Two young scientists Miranda Wang (Miranda Wang) and Jeanne Yao (Jeanny Yao) specially created a bacterium that can decompose plastic into simpler polymers and carbon dioxide. They were already able to raise several hundred thousand dollars for the commercialization of their development, and also became the youngest winners of the Perlman Prize. According to stillunfold, at the moment, the researchers were able to achieve the readiness of technology for industrial use, but the issue of processing speed has yet to be resolved.

As planned by the girls, one of the possible applications of their development is a floating reactor, which will patrol the ocean, collect plastic and recycle garbage in the inner tank. In the final version, one Biocellection cycle will take only a day, and only water and carbon dioxide will remain at the exit. Decomposed polymers will be partially used by the bacteria for nourishment and partially in the re-production of plastic or fuel.

In addition to artificially created microorganisms, scientists also find natural examples of the use of plastic for food. Thus, according to a recent study, bacterial films reduce the mass of plastic waste by tens of percent in less than six months, and the type of bacteria Ideonella Sakaiensis, discovered in 2016, is able to digest polyethylene terephthalate. Given the amount of garbage produced by mankind, it is possible that this is the expected natural response of the global ecosystem and its development is difficult to predict.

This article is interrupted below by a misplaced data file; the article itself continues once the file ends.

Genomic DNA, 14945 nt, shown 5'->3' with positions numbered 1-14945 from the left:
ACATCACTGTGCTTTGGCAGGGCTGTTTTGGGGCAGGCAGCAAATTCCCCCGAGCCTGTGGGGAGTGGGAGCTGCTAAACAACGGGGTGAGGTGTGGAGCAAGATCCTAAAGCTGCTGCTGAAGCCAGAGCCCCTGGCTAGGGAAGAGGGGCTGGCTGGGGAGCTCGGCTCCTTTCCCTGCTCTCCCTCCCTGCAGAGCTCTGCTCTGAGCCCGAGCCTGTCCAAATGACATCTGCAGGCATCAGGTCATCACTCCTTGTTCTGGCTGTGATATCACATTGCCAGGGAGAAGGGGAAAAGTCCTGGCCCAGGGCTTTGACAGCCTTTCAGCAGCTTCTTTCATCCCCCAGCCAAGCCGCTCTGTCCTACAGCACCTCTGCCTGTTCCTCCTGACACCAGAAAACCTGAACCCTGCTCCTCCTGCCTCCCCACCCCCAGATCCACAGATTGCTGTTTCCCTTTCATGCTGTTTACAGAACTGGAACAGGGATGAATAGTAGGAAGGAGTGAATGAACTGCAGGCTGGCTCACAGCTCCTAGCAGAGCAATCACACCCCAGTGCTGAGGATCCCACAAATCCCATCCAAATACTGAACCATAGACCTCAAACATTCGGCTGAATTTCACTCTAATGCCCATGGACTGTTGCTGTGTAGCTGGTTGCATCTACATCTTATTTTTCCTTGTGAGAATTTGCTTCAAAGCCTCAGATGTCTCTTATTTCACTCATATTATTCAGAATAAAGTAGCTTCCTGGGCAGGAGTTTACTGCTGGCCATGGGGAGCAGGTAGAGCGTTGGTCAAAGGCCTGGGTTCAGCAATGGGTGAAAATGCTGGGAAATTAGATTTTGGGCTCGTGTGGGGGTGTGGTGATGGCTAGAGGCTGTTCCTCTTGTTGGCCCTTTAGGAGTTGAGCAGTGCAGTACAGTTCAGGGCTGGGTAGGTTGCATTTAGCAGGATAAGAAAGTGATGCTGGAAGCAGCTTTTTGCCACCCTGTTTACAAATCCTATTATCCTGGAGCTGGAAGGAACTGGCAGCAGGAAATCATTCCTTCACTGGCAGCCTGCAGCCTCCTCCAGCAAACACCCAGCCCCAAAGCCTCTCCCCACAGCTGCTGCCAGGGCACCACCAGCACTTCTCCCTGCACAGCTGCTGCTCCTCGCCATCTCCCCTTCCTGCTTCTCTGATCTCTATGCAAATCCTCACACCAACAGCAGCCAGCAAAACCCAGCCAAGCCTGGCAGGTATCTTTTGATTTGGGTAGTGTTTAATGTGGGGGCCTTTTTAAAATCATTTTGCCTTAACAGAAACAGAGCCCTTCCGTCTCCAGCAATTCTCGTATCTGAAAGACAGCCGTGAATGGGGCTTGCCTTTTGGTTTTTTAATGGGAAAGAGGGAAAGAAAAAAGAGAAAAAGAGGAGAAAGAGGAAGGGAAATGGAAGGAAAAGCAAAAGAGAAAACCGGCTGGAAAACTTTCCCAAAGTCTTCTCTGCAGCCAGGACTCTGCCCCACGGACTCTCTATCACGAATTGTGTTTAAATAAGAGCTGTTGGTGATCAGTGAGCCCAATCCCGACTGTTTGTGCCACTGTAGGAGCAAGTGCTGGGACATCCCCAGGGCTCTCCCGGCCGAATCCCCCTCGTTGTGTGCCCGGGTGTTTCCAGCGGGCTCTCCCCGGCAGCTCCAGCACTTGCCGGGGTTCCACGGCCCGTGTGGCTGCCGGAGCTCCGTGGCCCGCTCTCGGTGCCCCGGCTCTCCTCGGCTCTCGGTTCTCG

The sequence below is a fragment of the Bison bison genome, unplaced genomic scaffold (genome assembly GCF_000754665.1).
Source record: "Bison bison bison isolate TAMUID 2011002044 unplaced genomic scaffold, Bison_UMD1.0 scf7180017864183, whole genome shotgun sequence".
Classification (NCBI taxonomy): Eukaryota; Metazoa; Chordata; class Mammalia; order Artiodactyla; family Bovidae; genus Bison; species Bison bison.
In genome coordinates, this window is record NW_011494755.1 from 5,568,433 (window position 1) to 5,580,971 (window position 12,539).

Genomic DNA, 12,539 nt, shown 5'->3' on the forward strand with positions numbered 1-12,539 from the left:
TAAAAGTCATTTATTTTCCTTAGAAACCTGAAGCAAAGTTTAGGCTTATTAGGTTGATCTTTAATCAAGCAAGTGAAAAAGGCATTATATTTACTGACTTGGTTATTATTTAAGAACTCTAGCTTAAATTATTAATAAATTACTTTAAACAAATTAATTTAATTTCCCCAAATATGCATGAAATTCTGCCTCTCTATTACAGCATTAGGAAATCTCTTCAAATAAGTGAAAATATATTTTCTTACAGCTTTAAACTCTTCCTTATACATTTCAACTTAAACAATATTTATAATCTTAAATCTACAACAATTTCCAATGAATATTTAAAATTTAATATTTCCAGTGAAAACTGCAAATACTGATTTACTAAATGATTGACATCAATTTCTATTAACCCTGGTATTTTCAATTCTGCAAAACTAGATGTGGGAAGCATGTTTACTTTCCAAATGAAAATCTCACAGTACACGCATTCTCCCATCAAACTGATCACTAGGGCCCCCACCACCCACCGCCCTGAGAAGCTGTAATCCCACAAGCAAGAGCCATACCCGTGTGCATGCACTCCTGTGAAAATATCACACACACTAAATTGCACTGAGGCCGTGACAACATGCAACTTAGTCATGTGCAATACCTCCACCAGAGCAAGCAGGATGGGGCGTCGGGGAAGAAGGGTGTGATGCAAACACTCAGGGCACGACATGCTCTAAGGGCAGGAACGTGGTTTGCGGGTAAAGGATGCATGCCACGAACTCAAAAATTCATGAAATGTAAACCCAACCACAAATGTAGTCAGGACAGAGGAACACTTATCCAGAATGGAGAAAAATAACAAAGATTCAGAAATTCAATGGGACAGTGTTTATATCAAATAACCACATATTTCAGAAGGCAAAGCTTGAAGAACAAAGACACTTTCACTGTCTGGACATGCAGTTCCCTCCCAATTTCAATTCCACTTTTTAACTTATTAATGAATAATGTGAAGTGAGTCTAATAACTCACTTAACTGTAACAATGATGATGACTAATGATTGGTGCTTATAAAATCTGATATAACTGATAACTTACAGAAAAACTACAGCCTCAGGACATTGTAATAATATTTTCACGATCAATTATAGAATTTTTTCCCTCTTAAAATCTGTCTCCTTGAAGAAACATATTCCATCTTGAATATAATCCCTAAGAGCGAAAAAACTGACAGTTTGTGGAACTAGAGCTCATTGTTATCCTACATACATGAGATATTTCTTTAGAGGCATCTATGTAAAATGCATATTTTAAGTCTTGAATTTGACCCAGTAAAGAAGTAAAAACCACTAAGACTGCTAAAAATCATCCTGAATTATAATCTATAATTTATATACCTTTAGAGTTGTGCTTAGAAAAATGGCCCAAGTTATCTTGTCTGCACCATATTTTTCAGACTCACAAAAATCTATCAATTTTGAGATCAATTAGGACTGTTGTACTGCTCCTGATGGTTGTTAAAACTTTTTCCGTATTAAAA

The biological role of plastic waste and plastic microparticles has not yet been fully studied. If large pieces of garbage can simply disrupt the vital activity of animals, for example, by blocking the digestive tract or restricting movement, then microscopic pieces of technical polymers are found in a variety of living beings, and their effect on the functioning of organisms is unknown. Studies show that people consume huge amounts of plastic annually along with food and water, as well as its particles were found even in animals living at a depth of thousands of meters under water.